Heidi Thomas, who also wrote the script for Cranford, delivered a crisp, intelligent, and witty script that draws viewers in right away, preserving the elements that drew us to the original show. This series (which has been renewed for a second season) stacks up well against its parent very well indeed. (Although my heart will always be with Hudson, the first butler.)

Jean Marsh as Rose

Thirty years or so ago, Upstairs, Downstairs was a television sensation, and rightly so. The series had been conceived by Jean Marsh and Eileen Atkins, who was working on another project when filming began, and so she did not play a maid alongside her friend, Jean. Thankfully so, for Ms. Atkins has returned as Maude, Lady Holland a character who lights up the screen as delightfully as Maggie Smith’s dowager Countess  in Downton Abbey.

Eileen Atkins as Lady Maud Holland

In this year of The King’s Speech, it is interesting to note that Wallis Simpson makes an appearance in the first episode and that the cast listens to Edward’s first radio speech as king. The story of the king and his abdication has long legs this season (he and Wallis were also featured in Any Human Heart, also shown on PBS)

Although invited to the party, Wallis Simpson's (Emma Clifford) appearance is not welcome.

Comparisons of Upstairs Downstairs to Downton Abbey are inevitable, but this is unfair. After all, Upstairs, Downstairs arrived on the scene decades earlier and provided the template for all the master/servant stories that followed. Viewers will not be disappointed with the renewal of a most beloved series. I certainly wasn’t.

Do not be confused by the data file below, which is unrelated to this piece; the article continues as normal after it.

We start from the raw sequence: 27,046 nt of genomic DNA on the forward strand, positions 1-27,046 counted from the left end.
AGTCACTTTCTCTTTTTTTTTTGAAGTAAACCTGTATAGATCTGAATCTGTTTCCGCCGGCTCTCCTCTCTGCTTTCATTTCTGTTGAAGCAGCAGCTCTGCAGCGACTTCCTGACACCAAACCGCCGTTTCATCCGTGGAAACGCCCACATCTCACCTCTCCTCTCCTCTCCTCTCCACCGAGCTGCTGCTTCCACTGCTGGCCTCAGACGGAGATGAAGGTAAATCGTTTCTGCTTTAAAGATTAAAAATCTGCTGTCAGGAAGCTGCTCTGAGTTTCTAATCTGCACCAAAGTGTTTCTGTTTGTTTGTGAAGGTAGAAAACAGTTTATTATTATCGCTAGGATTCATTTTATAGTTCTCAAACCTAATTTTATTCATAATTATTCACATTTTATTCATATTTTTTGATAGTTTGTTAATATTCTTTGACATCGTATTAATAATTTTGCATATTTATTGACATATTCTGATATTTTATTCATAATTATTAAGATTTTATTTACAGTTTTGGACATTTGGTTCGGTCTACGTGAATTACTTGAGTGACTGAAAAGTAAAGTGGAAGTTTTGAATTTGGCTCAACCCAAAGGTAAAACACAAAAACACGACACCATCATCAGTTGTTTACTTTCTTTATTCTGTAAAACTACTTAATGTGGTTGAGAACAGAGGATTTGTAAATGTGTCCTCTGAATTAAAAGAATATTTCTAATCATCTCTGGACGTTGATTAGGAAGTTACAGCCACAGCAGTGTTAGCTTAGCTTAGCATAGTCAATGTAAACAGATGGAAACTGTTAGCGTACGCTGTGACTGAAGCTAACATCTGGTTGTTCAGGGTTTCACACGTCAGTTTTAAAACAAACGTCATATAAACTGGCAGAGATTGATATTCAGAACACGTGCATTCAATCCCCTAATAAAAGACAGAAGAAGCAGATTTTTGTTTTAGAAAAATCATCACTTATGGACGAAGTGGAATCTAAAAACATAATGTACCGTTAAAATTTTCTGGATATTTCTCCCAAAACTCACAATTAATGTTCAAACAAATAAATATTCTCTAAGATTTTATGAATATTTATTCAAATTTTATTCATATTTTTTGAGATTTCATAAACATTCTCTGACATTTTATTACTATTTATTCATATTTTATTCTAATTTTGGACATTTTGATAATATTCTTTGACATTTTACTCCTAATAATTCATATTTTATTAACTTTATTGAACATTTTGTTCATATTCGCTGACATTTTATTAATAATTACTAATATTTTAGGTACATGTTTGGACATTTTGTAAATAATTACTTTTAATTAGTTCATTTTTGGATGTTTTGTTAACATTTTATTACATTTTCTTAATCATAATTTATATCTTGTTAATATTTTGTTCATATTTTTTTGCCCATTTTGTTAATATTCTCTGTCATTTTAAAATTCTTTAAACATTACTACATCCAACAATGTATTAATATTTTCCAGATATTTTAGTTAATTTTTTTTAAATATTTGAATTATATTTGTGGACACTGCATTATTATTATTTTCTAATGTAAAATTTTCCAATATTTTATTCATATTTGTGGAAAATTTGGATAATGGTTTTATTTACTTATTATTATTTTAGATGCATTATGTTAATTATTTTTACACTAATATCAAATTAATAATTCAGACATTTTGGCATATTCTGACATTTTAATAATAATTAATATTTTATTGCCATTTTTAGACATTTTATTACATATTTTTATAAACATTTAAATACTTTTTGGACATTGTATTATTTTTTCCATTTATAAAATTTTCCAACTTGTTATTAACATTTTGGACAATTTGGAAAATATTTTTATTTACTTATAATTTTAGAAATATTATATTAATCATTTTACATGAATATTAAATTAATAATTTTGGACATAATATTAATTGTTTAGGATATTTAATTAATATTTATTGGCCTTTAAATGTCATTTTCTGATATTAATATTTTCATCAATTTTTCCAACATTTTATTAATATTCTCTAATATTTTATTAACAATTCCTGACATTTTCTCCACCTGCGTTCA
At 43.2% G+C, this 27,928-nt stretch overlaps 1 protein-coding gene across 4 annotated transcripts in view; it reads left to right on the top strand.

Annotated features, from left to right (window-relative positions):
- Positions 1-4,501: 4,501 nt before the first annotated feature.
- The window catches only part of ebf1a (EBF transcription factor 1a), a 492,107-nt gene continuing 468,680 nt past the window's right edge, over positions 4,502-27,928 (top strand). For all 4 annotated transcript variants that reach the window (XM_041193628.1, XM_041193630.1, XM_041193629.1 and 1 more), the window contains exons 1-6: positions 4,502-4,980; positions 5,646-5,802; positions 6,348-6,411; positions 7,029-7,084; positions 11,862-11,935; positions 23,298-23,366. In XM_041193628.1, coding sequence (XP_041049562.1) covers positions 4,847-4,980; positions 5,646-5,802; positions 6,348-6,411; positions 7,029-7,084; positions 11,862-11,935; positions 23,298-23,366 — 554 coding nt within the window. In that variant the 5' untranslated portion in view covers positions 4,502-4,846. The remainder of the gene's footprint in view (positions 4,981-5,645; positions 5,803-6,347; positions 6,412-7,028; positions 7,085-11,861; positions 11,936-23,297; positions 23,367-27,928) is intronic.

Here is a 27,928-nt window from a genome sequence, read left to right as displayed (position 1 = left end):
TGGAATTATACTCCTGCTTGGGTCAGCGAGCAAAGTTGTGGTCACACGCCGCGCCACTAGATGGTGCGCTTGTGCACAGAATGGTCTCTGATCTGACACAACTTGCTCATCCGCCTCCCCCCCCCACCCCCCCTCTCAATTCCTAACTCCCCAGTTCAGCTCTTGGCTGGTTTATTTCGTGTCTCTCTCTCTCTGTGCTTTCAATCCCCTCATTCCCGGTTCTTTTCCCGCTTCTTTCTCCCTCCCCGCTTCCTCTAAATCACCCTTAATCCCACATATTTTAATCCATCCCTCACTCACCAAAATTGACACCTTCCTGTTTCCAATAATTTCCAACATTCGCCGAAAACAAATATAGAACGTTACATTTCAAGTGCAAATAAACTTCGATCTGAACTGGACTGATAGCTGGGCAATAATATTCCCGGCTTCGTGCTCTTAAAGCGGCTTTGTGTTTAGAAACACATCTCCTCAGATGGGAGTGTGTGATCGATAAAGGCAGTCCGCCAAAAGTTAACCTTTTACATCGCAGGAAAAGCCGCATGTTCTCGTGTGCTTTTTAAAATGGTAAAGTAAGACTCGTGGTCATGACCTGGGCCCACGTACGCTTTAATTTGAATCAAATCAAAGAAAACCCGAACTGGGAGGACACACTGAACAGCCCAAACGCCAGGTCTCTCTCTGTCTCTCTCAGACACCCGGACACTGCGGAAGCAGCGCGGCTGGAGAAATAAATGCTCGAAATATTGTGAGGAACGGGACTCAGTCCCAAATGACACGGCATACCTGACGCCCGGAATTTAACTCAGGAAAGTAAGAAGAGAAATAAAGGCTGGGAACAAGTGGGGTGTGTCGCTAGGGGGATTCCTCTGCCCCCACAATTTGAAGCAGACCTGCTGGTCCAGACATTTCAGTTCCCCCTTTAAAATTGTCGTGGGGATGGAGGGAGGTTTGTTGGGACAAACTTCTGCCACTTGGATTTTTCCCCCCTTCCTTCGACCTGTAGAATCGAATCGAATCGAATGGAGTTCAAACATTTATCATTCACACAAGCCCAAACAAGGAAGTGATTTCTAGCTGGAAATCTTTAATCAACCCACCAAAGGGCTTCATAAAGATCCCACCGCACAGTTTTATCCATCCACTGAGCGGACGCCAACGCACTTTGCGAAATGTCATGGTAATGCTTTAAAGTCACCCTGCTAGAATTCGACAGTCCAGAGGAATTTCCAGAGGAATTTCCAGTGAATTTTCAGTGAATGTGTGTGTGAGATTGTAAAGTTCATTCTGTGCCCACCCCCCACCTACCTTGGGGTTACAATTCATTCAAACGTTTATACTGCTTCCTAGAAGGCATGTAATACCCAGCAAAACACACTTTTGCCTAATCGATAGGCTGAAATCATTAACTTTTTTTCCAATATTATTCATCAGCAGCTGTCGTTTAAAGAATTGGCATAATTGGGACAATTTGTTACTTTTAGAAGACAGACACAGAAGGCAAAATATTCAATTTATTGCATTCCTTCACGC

Image @Radio Times

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Copyright @Jane Austen’s World. Written by Tony Grant, London Calling.

2010 Upstairs Downstairs cast

Last night, Tuesday 27th December, saw the final episode of the three-part revival of Upstairs Downstairs (2010). It was shown on BBC 1. This new reincarnation saw the action move on in time, from the final years portrayed in the original series, to the years between the two World Wars.

Front door. Image @Tony Grant

Upstairs Down stairs was the idea of two actress friends, Jean Marsh and Eileen Atkins. Eileen Atkins was not able to take part in the original series because of acting commitments in the West End at the time. In this new version she plays the part of Lady Agnes, the dowager head of the household. Jean Marsh reprises her role as Rose from the original series. Now she has become the head of a servants letting agency.

Eileen Atkins and Jean Marsh in Upstairs Downstairs 2010

The series portrays the lives of people from two different strata of society, the servants and the aristocracy. One of the main themes reveals how these two social groups are closely entwined and rely on each other. It is interesting to note the period, between the two wars, when the action takes place in this new series was the time when the relationship between the classes and indeed the classes themselves changed. One class serving another class that intimately was near its end. A new world was being born out of the necessities of war.

Harrods truck

My own roots lie with the working and servant classes of that era. My Great Aunt Kate, my Great Grandmothers sister, worked as a nanny for the Chamberlain family and lived in a flat in one of the Chamberlain family houses in Cheney Walk, Chelsea. Neville Chamberlain was the prime minister at the start of the second world war. Neville Chamberlain himself lived in a house in Eaton Square, the main square in Belgravia.

Transformation of Clarendon Square in Leamington Spa for Upstairs Downstairs 2010